I wrote my first song at 8 years old and I still have it on cassette tape with a bunch of others, and it was called ‘On My Own’ and it was about breaking up. The first decent piano type track I wrote when I was 12 years old and called “How Does It Feel To Be In Love” and which was melodically complex and looking back, it’s great to see the development of melody and lyrics.
5) When you wrote ‘Honesty’ what were the emotions and message you were trying to convey to the listener?
Honesty is all about needing to be completely open & truthfully in a relationship. Truth & honesty for me are concrete fundamentals & this track tells that, but also how things change and that no one is perfect. ‘ Time can change an innocent soul’ is one of the lyrics. I remember writing the chorus and first verse and taking it to a session I had with the brilliant Singer/Songwriter Frankmusik and we worked on it and built this track which felt very special.
6) What was the creative process of “Hero Within You” & “When You Truly Love Someone”?
‘Hero Within You’ I knew needed to be a duet, the melody & modulations felt epic and I wondered who would be best on the track. I thought a soul artist could work well, and then I remember having a magic moment, thinking let’s do a Classical Crossover. My management came up with some household names, but I immediately thought of my friend, Hannah Long, she is a talented Soprano who never released anything before but she has an amazing voice & unparalleled talent so we got into the studio, she nailed her part very quickly and the track was done. To dedicate it to the NHS as well and have it top the iTunes Chart was something truly special and to share that with a close friend was even nicer.
“When You Truly Love Someone” again was a track I wrote and recorded with the very talented producer Oscar Lo Brutto, who said it felt special & he was right – so we released it in 2016 and now it’s probably the song I’m most known for.
7) In regards to that, what is your creative process like? How do you keep your flow going despite the overall mood of 2020 & 2021?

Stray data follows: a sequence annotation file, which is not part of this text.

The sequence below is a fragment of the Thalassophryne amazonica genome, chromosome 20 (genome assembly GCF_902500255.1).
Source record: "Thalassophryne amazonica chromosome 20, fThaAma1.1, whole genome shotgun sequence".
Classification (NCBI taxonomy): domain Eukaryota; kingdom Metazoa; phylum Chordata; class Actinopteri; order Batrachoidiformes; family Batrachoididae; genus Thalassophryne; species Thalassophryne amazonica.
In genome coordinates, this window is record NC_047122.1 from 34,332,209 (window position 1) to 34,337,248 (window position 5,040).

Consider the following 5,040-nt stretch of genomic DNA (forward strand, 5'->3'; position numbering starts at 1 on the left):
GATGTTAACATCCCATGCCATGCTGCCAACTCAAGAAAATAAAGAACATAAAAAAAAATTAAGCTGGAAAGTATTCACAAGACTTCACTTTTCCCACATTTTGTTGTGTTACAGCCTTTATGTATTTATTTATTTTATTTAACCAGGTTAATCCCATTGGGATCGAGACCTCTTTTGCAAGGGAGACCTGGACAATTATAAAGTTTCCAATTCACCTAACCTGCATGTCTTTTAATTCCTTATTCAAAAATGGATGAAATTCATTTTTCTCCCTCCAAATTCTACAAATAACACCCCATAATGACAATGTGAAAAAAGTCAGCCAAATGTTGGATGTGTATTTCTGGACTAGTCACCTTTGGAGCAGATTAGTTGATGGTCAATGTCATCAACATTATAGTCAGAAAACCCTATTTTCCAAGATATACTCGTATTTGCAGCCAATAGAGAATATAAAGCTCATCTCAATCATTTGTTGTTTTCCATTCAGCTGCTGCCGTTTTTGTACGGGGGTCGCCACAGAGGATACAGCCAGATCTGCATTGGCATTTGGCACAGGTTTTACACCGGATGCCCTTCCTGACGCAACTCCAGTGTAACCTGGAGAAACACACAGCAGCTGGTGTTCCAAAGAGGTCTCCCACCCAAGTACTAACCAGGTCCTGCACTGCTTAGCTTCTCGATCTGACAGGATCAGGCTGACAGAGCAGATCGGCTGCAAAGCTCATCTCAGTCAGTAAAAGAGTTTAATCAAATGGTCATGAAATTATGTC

The COVID-19 period and lockdown have been so tough for so many people, including musicians & performers especially when mental health has been affected. Song-writing was therapeutic for when I was down or frustrated, I took to my White Grand Piano I have at home or made a TikTok session. Music has saved me mentally in the past and certainly has helped over this period – I have now well over 2 albums worth of material to sort out so that’s been very productive. Creating a song starts differently every time and also writing with or for other people changes that too. A piano riff or a title or a feeling can start the songwriting journey.
8) How do you think the future of the music and entertainment industry will pan out? Now, that we’re coming out of lockdown?
It’s going to be different for sure. A lot of gigs and livelihoods sadly have been affected by it but one thing is sure, music will always be needed. It’s just a matter of time and business to ensure that the songwriters, producers, and artists are fully supported moving forward, which at the moment with royalties streaming, isn’t working and that needs to change especially for the next generation of artists. I do think it will take a year or so to get back to festivals, tours, etc that we once knew but I think we are on the right road
9) Lastly, what would be the first thing you would do once everything is fully open?
Well, I’m getting my hair cut short, so that’s exciting. It feels like I’m putting my lockdown hair look to bed for good now since it’s very long. One of the things I’m looking forward to is traveling again. I do miss seeing the world – there’s nothing like soaking up different cultures and vibes, incorporating them into your songwriting.